The 2020 Iditarod Trail Sled Dog race will be remembered as the year the coronavirus upended the final days of the race and saw checkpoints lock down as the race finished in Nome. But it will also go down as of the most unforgiving for mushers: of the 57 mushers who began the race in Willow, 22 scratched and went home early.
2020’s scratch rate of 38.5% ranks fourth highest in 48 years of racing. The 1974 record for the most scratches by percertage of field has stood for 46 years with its 40.9% scratch rate. You have to go back to 1980 to see more of the field scratching. 2020 is shown in orange below.
It’s become a rarity to see such widespread scratches. Only twice in the the last 36 years has more than 25% of the field scratched. More of the race field finished in the first race in 1973 (35.3% scratch rate)—when many thought finishing a 1,000-mile race was impossible—than did in 2020.
Below, each year is shown in order of highest percentage of the field who scratched. 2020 is shown in orange.
2020 was close to setting the record for scratches by percentage: if two additional mushers would have left, 2020 would have claimed the record for the largest percentage of scratches. Since racing began in 1973, 20% of teams on average scratch each year, and the median is only 17%. And it’s not simply a fluke of small numbers. While 2020’s field is small by historic standards, there have been 14 races that have had fewer mushers start.
Highlighed in orange below is the year with the highest percent of scratches (1974) and 2020. The two years with the lowest scratching percentages (2017 and 1990) are highlighted in dark blue.
Since 2006, the Iditarod has published checkpoint-by-checkpoint data for each race. With this information, we can learn about the portions of the trail that see mushers scratch and where they have less trouble. There is not detailed infomation online for races prior to 2006. Below are the cumulative scratches of the 15 races between 2006 and 2020, plotted by the race mileage.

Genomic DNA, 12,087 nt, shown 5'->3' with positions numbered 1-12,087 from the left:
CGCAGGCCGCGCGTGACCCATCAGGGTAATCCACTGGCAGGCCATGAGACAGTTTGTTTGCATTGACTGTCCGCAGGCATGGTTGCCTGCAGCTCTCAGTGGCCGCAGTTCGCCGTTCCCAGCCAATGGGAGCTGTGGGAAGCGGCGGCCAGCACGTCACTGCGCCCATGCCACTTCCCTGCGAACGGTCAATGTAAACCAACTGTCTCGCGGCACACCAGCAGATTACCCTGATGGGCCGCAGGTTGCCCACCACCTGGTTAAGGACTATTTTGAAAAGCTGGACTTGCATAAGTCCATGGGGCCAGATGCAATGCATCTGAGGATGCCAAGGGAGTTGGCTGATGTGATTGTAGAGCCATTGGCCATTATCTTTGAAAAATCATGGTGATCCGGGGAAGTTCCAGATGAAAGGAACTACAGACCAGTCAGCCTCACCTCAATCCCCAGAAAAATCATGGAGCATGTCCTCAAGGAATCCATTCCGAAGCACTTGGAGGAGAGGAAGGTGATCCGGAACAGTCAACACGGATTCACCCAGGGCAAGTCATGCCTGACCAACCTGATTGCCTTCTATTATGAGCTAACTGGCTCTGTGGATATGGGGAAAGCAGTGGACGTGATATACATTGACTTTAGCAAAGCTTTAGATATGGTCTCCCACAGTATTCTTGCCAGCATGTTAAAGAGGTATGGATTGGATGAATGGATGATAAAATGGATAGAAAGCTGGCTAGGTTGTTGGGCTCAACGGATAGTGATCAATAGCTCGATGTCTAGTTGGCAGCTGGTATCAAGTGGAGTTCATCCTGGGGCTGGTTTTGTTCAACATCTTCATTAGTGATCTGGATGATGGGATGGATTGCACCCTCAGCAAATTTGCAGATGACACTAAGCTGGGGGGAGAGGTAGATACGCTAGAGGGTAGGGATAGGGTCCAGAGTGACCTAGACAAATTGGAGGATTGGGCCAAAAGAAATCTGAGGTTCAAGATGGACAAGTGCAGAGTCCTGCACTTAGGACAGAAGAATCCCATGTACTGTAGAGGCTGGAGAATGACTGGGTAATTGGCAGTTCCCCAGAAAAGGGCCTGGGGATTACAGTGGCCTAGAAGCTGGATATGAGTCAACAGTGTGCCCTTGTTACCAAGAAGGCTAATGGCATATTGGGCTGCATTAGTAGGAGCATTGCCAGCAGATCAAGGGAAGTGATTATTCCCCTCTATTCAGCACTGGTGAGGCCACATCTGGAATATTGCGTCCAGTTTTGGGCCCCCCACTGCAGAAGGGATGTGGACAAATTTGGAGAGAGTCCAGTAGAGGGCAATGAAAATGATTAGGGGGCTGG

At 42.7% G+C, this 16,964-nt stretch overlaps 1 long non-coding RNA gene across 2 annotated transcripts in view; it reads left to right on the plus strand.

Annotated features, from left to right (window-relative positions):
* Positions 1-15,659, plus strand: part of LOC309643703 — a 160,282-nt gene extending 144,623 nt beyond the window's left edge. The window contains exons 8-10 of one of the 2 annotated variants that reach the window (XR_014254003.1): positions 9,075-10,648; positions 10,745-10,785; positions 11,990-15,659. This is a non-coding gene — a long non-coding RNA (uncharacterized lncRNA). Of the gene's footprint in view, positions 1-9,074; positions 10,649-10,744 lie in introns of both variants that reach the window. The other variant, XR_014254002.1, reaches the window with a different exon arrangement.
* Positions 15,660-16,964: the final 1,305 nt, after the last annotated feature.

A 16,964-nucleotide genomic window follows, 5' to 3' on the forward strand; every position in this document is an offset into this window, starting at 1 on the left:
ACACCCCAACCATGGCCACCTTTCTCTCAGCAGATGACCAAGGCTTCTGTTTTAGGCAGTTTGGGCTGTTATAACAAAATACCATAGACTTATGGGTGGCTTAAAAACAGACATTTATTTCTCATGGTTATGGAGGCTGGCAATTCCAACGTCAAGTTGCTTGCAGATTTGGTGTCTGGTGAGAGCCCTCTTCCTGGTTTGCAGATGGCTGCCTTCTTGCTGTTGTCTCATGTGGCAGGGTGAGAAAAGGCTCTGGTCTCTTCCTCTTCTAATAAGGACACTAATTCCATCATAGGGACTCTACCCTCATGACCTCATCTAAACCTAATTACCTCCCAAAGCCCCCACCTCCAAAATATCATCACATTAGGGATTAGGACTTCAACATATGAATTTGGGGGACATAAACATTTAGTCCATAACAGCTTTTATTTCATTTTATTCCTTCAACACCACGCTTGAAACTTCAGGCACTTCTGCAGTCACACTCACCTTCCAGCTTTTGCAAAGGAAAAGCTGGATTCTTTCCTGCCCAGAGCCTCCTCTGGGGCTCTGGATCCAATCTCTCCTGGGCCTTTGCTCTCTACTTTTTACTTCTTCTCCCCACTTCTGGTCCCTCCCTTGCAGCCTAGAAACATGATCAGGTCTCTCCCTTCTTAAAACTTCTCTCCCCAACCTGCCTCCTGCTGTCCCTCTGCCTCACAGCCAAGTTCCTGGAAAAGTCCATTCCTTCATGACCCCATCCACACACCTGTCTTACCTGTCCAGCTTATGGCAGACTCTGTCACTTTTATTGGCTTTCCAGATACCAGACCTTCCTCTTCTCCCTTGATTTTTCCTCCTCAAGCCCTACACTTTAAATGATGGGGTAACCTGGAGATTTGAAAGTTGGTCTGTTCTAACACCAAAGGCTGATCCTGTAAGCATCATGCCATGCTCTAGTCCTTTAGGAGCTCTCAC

and a static version:
When you normalize for the size of the field and show a percentage instead of raw numbers, 2020’s historic scratch rate becomes clear. Shown here are the scratches as a percentage of the total field.
These 15 years of racing have 230 scratches across them. Because the race switches between a southern and northern route every other year, it’s a little tough to compare checkpoint statistics perfecly. And two of these years (2015 and 2017) saw the race started moved to Fairbanks and run on a completely different first 500 miles than the traditional trail.
Despite the imperfect comparison, Rainy Pass and Unalakleet both see large numbers of mushers drop each year.
When we break down scratches for each year, we can start to see a few patterns emerge of when and where mushers leave thee race. In 2007 and 2014 it was in the first couple hundred miles in the mountains: the scratchtes jump up quickly with the bulk of scratches at Rainy Pass. 2020 was a year with more late-mileage scratches.
I’ve animated the cumulative scratches for these years.
And the same information in a static version:
And finally, because this really could have been a table, here are the top 10 races with the most scratches by percentage of field.
Top 10 Iditarod Races by Percent of Field Scratched
The data used in this comes from the Iditarod. Detailed scratch information is available going back to 2006.
The code and raw data are available on this GitHub repo.
Analysis and plots done in R with ggplot2. The animation is powered by gganimate.